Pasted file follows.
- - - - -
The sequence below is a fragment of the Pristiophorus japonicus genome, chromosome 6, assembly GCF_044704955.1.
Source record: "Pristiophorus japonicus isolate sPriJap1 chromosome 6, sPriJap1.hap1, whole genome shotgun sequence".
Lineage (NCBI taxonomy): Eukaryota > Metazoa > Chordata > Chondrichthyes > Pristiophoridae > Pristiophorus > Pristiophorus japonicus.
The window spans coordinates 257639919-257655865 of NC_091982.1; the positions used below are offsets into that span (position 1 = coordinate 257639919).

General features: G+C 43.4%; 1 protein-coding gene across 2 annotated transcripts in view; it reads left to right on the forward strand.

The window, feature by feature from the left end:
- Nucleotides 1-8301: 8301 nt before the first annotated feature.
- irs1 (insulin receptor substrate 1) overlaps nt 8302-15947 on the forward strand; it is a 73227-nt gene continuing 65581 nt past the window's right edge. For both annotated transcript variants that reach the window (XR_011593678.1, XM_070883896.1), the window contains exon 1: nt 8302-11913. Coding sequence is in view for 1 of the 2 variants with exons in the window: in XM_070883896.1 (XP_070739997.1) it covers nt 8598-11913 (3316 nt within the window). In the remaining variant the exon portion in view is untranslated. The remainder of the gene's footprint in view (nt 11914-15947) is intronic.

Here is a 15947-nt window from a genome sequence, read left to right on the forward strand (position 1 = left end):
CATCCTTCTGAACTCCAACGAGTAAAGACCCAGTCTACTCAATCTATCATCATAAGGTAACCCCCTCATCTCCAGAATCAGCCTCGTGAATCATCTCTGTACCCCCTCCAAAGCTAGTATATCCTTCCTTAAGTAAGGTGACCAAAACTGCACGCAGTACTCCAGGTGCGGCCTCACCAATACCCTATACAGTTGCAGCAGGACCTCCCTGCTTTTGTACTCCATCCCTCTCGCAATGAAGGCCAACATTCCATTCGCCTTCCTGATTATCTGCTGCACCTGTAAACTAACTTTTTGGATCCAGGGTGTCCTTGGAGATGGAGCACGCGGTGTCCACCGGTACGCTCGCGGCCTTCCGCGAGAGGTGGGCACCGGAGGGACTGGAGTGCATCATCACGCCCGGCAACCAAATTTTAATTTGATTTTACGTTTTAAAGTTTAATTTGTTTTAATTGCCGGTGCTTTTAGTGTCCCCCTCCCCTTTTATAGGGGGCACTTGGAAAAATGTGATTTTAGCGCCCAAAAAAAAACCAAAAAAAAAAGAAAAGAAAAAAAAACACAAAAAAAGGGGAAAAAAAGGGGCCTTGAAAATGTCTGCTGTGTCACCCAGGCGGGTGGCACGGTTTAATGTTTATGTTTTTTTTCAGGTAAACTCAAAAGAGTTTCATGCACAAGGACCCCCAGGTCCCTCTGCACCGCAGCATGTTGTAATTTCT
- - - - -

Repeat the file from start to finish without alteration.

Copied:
The sequence below is a fragment of the Pristiophorus japonicus genome, chromosome 6, assembly GCF_044704955.1.
Source record: "Pristiophorus japonicus isolate sPriJap1 chromosome 6, sPriJap1.hap1, whole genome shotgun sequence".
Lineage (NCBI taxonomy): Eukaryota > Metazoa > Chordata > Chondrichthyes > Pristiophoridae > Pristiophorus > Pristiophorus japonicus.
The window spans coordinates 257639919-257655865 of NC_091982.1; the positions used below are offsets into that span (position 1 = coordinate 257639919).

General features: G+C 43.4%; 1 protein-coding gene across 2 annotated transcripts in view; it reads left to right on the forward strand.

The window, feature by feature from the left end:
- Nucleotides 1-8301: 8301 nt before the first annotated feature.
- irs1 (insulin receptor substrate 1) overlaps nt 8302-15947 on the forward strand; it is a 73227-nt gene continuing 65581 nt past the window's right edge. For both annotated transcript variants that reach the window (XR_011593678.1, XM_070883896.1), the window contains exon 1: nt 8302-11913. Coding sequence is in view for 1 of the 2 variants with exons in the window: in XM_070883896.1 (XP_070739997.1) it covers nt 8598-11913 (3316 nt within the window). In the remaining variant the exon portion in view is untranslated. The remainder of the gene's footprint in view (nt 11914-15947) is intronic.

Here is a 15947-nt window from a genome sequence, read left to right on the forward strand (position 1 = left end):
CATCCTTCTGAACTCCAACGAGTAAAGACCCAGTCTACTCAATCTATCATCATAAGGTAACCCCCTCATCTCCAGAATCAGCCTCGTGAATCATCTCTGTACCCCCTCCAAAGCTAGTATATCCTTCCTTAAGTAAGGTGACCAAAACTGCACGCAGTACTCCAGGTGCGGCCTCACCAATACCCTATACAGTTGCAGCAGGACCTCCCTGCTTTTGTACTCCATCCCTCTCGCAATGAAGGCCAACATTCCATTCGCCTTCCTGATTATCTGCTGCACCTGTAAACTAACTTTTTGGATCCAGGGTGTCCTTGGAGATGGAGCACGCGGTGTCCACCGGTACGCTCGCGGCCTTCCGCGAGAGGTGGGCACCGGAGGGACTGGAGTGCATCATCACGCCCGGCAACCAAATTTTAATTTGATTTTACGTTTTAAAGTTTAATTTGTTTTAATTGCCGGTGCTTTTAGTGTCCCCCTCCCCTTTTATAGGGGGCACTTGGAAAAATGTGATTTTAGCGCCCAAAAAAAAACCAAAAAAAAAAGAAAAGAAAAAAAAACACAAAAAAAGGGGAAAAAAAGGGGCCTTGAAAATGTCTGCTGTGTCACCCAGGCGGGTGGCACGGTTTAATGTTTATGTTTTTTTTCAGGTAAACTCAAAAGAGTTTCATGCACAAGGACCCCCAGGTCCCTCTGCACCGCAGCATGTTGTAATTTCT